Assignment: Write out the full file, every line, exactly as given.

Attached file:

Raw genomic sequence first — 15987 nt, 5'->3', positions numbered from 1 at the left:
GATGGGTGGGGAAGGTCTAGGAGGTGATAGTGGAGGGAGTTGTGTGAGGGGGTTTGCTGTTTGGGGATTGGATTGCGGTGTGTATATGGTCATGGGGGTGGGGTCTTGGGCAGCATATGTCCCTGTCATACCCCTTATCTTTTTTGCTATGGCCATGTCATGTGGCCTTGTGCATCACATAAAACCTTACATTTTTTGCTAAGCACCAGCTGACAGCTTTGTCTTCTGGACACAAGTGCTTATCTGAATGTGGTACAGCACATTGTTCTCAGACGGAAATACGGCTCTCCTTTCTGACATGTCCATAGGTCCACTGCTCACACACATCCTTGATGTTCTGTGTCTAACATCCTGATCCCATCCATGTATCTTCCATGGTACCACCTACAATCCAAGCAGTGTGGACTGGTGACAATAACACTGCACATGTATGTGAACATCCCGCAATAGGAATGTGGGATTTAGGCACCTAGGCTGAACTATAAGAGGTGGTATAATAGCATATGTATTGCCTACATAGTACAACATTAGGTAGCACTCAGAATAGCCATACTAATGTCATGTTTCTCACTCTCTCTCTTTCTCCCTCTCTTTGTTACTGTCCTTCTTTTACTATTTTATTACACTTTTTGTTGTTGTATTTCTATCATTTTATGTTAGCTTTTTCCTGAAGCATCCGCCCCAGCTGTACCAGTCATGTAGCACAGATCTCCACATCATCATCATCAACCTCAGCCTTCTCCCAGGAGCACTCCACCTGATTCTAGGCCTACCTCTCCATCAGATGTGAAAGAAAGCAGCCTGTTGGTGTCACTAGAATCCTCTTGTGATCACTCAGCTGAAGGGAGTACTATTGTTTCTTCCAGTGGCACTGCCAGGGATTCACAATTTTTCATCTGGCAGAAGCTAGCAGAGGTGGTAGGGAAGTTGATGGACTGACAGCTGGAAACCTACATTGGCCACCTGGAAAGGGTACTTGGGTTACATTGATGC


Raw genomic sequence first — 15987 nt, 5'->3', positions numbered from 1 at the left:
GATGGGTGGGGAAGGTCTAGGAGGTGATAGTGGAGGGAGTTGTGTGAGGGGGTTTGCTGTTTGGGGATTGGATTGCGGTGTGTATATGGTCATGGGGGTGGGGTCTTGGGCAGCATATGTCCCTGTCATACCCCTTATCTTTTTTGCTATGGCCATGTCATGTGGCCTTGTGCATCACATAAAACCTTACATTTTTTGCTAAGCACCAGCTGACAGCTTTGTCTTCTGGACACAAGTGCTTATCTGAATGTGGTACAGCACATTGTTCTCAGACGGAAATACGGCTCTCCTTTCTGACATGTCCATAGGTCCACTGCTCACACACATCCTTGATGTTCTGTGTCTAACATCCTGATCCCATCCATGTATCTTCCATGGTACCACCTACAATCCAAGCAGTGTGGACTGGTGACAATAACACTGCACATGTATGTGAACATCCCGCAATAGGAATGTGGGATTTAGGCACCTAGGCTGAACTATAAGAGGTGGTATAATAGCATATGTATTGCCTACATAGTACAACATTAGGTAGCACTCAGAATAGCCATACTAATGTCATGTTTCTCACTCTCTCTCTTTCTCCCTCTCTTTGTTACTGTCCTTCTTTTACTATTTTATTACACTTTTTGTTGTTGTATTTCTATCATTTTATGTTAGCTTTTTCCTGAAGCATCCGCCCCAGCTGTACCAGTCATGTAGCACAGATCTCCACATCATCATCATCAACCTCAGCCTTCTCCCAGGAGCACTCCACCTGATTCTAGGCCTACCTCTCCATCAGATGTGAAAGAAAGCAGCCTGTTGGTGTCACTAGAATCCTCTTGTGATCACTCAGCTGAAGGGAGTACTATTGTTTCTTCCAGTGGCACTGCCAGGGATTCACAATTTTTCATCTGGCAGAAGCTAGCAGAGGTGGTAGGGAAGTTGATGGACTGACAGCTGGAAACCTACATTGGCCACCTGGAAAGGGTACTTGGGTTACATTGATGC